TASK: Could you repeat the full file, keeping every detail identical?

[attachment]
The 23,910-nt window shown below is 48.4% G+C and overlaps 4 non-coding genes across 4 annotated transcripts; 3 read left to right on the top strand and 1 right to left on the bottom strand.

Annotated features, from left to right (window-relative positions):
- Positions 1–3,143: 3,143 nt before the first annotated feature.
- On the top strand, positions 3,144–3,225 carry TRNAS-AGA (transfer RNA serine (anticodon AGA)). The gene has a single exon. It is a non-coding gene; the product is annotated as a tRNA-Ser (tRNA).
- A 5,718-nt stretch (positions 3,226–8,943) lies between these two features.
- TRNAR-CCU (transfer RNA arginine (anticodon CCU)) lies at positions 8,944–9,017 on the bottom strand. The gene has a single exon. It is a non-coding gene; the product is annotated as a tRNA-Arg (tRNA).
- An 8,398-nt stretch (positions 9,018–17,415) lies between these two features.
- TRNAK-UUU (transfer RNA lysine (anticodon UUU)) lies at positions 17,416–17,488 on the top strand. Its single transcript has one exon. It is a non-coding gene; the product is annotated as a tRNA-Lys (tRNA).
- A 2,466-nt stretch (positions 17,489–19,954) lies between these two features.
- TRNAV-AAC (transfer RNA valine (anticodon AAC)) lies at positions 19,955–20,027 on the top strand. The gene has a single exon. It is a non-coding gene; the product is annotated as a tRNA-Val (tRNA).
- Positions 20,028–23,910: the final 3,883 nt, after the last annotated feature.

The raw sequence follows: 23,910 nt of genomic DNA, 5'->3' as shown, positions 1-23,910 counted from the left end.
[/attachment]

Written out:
The 23,910-nt window shown below is 48.4% G+C and overlaps 4 non-coding genes across 4 annotated transcripts; 3 read left to right on the top strand and 1 right to left on the bottom strand.

Annotated features, from left to right (window-relative positions):
- Positions 1–3,143: 3,143 nt before the first annotated feature.
- On the top strand, positions 3,144–3,225 carry TRNAS-AGA (transfer RNA serine (anticodon AGA)). The gene has a single exon. It is a non-coding gene; the product is annotated as a tRNA-Ser (tRNA).
- A 5,718-nt stretch (positions 3,226–8,943) lies between these two features.
- TRNAR-CCU (transfer RNA arginine (anticodon CCU)) lies at positions 8,944–9,017 on the bottom strand. The gene has a single exon. It is a non-coding gene; the product is annotated as a tRNA-Arg (tRNA).
- An 8,398-nt stretch (positions 9,018–17,415) lies between these two features.
- TRNAK-UUU (transfer RNA lysine (anticodon UUU)) lies at positions 17,416–17,488 on the top strand. Its single transcript has one exon. It is a non-coding gene; the product is annotated as a tRNA-Lys (tRNA).
- A 2,466-nt stretch (positions 17,489–19,954) lies between these two features.
- TRNAV-AAC (transfer RNA valine (anticodon AAC)) lies at positions 19,955–20,027 on the top strand. The gene has a single exon. It is a non-coding gene; the product is annotated as a tRNA-Val (tRNA).
- Positions 20,028–23,910: the final 3,883 nt, after the last annotated feature.

The raw sequence follows: 23,910 nt of genomic DNA, 5'->3' as shown, positions 1-23,910 counted from the left end.